Suppose I have $X \sim \text{Poisson}(\lambda_x)$ and $Y \sim \text{Poisson}(\lambda_y)$ and they are independent. Suppose $H_0: \lambda_x =\lambda_y$ and $H_A: \lambda_x\ne\lambda_y$. My likelihood ratio is


The MLE for the null is $\hat{\lambda}=\frac{x+y}{2}$ and for the alternative, $\hat{\lambda}_x=x,\hat{\lambda}_x=y$. After canceling, I have

$$\Lambda = \frac{(\frac{x+y}{2})^{x+y}}{x^x y^y}$$

I want to now test whether this is statistically significant. But to do that, I usually use the result of Wilk's theorem which is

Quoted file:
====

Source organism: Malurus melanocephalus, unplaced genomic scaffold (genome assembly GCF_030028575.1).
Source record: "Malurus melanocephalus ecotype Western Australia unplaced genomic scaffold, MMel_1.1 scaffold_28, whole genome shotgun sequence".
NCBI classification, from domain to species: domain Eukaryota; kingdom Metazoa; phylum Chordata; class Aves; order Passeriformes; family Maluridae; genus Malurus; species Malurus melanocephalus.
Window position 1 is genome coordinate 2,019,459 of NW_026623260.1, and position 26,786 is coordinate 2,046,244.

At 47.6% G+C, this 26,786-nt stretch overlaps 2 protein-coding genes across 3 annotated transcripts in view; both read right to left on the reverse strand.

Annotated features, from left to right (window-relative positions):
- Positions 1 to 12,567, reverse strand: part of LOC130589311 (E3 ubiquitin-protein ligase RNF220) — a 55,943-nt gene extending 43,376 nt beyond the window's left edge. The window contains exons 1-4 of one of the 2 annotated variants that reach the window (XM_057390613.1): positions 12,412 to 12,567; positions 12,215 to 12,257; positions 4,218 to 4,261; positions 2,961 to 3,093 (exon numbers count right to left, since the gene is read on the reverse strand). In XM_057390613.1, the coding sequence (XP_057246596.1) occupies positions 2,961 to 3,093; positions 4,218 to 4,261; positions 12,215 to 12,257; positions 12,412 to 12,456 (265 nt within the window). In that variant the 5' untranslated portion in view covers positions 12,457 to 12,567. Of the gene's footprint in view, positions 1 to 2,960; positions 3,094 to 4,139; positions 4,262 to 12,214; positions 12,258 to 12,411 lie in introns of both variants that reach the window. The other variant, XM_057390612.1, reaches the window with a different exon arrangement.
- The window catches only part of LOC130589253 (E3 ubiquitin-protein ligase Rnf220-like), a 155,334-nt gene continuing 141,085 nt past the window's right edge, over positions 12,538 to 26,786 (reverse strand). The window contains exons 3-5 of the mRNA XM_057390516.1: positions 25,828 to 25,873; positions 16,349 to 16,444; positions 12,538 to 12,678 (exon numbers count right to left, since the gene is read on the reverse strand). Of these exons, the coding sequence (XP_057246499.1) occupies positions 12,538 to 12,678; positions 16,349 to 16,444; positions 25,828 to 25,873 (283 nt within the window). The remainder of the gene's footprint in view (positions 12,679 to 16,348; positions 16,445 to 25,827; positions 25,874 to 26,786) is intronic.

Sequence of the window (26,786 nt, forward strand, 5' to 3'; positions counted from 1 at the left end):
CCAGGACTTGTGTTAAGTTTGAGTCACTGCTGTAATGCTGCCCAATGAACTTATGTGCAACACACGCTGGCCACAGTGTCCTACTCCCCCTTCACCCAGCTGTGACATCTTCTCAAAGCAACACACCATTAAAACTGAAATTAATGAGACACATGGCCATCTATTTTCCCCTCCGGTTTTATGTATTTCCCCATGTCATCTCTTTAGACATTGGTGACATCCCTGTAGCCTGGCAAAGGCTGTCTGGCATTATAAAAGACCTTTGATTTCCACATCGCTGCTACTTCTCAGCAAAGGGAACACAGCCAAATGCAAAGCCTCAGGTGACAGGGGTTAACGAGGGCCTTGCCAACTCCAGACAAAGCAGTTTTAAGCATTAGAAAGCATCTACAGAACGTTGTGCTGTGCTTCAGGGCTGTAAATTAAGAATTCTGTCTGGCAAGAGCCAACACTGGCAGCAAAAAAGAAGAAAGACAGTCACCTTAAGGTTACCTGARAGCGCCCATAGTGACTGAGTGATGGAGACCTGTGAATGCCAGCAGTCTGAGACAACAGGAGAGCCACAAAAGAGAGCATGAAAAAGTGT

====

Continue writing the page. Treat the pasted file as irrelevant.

$$-2\log(\Lambda)\sim \chi^2_{d-d_0}$$

where $d = \dim(\Omega)$ and $d_0 = \dim(\Omega_0)$. Note, $\Omega_0$ is the set of possible values for the numerator maximization problem and $\Omega$ for the denominator.

Can I still apply this rule given that $n=2$?

I know that the sum of independent Poisson distributions is also Poisson distributed. Could I consider $X$ and $Y$ to be the sums of independent Poisson, which would be like having a large sample size?


You should not in general trust that asymptotic result when $n=2$, at least not without further information. If both $\lambda_x$ and $\lambda_y$ are large, so that the Poisson distributions can be approximated by normals, maybe. You could investigate it yourself by simulation.

But, in this case, why bother? There are non-asymptotic results you can use, see Checking if two Poisson samples have the same mean.

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